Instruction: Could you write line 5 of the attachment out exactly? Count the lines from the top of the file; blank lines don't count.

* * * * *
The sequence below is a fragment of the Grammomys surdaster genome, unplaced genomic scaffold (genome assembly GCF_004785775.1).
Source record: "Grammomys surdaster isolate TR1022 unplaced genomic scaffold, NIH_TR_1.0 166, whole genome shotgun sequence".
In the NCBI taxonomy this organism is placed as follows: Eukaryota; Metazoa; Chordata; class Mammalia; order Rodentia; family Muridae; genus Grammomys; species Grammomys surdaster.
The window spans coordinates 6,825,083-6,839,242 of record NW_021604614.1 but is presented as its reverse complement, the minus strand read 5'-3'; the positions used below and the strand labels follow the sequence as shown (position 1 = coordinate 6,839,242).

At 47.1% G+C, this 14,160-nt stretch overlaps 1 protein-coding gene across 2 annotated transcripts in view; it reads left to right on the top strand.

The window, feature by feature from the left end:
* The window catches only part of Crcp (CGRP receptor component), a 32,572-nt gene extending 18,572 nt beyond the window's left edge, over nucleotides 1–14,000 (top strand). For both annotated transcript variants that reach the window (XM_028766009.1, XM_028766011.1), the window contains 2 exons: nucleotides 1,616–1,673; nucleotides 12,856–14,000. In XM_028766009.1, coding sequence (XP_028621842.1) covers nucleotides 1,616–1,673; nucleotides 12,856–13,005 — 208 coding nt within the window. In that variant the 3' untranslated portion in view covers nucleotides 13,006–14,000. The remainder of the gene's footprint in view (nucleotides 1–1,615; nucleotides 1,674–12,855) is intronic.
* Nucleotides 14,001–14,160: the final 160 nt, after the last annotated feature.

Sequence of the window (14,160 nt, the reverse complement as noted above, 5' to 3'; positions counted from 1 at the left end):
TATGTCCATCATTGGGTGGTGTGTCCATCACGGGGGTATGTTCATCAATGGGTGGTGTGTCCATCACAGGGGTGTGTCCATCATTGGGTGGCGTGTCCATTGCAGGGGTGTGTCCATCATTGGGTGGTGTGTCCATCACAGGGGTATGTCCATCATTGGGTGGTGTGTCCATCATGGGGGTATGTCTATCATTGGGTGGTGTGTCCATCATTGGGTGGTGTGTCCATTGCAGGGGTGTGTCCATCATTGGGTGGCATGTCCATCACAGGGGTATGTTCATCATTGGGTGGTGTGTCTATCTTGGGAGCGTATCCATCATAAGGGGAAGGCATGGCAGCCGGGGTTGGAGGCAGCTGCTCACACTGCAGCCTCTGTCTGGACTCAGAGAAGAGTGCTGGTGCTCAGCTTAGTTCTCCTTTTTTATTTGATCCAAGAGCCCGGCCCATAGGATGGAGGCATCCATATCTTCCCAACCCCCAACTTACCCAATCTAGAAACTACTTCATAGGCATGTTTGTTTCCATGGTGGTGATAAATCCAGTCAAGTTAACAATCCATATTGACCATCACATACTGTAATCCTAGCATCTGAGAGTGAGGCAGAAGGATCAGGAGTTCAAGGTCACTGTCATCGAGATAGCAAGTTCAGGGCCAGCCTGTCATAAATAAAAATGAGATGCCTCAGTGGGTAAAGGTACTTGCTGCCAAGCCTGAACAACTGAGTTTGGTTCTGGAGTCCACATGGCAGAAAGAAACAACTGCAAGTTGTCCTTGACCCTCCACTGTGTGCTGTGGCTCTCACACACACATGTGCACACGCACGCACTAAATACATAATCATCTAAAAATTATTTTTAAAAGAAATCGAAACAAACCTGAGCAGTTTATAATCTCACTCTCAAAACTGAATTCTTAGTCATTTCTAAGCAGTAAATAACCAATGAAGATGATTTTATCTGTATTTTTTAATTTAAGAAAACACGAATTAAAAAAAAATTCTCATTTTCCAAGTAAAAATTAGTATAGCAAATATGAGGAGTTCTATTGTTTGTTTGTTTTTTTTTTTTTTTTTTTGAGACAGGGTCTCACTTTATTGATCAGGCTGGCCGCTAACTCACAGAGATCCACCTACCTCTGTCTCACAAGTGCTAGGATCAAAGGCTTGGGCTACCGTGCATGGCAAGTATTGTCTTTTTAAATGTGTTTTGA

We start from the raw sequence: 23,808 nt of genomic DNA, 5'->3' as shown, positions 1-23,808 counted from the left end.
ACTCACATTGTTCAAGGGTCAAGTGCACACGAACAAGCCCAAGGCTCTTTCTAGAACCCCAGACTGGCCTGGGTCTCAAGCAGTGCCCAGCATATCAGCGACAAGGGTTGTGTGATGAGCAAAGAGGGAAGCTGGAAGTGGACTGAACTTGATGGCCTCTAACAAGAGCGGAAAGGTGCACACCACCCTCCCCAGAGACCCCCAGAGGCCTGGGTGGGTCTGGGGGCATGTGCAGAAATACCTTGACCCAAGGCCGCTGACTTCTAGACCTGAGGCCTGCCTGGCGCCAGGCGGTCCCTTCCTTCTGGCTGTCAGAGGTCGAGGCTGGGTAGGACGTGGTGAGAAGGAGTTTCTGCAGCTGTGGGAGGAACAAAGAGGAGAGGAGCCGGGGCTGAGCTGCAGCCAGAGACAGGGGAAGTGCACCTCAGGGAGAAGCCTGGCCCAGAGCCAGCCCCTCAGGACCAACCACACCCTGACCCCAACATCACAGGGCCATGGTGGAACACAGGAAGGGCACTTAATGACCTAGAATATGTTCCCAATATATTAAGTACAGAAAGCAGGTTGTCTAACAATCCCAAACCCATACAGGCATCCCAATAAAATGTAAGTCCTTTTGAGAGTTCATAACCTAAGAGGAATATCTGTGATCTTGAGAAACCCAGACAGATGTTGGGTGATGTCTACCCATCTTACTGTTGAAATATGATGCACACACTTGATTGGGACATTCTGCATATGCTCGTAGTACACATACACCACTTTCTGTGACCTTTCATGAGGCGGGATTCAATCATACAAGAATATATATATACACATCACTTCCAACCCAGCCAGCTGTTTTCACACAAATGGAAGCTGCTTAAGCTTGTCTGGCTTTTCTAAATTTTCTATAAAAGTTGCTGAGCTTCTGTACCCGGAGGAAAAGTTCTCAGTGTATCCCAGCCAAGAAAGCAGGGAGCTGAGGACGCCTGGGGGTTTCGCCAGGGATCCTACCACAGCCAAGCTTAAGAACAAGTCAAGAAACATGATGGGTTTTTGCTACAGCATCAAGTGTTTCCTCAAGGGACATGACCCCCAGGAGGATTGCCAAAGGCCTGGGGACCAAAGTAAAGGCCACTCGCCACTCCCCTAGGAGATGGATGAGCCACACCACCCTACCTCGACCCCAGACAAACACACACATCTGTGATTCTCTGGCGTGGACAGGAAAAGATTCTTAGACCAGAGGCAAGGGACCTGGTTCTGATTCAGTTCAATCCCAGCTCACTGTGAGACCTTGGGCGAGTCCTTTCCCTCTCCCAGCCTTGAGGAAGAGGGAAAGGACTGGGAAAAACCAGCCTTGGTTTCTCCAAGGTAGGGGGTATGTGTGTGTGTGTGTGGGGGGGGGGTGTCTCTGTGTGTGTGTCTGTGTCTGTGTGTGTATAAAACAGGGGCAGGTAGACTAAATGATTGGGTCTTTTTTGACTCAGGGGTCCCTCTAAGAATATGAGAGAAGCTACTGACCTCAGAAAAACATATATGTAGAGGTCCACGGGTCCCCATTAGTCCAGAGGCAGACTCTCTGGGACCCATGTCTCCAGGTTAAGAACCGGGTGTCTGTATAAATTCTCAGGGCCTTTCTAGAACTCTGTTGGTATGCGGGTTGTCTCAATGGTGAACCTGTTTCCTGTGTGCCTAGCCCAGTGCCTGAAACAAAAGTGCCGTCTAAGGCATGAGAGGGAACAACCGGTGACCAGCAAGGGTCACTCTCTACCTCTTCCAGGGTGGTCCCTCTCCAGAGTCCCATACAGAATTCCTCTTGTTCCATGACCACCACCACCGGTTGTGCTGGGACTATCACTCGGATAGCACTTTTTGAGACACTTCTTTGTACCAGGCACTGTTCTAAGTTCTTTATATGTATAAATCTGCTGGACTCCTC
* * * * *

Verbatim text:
At 47.1% G+C, this 14,160-nt stretch overlaps 1 protein-coding gene across 2 annotated transcripts in view; it reads left to right on the top strand.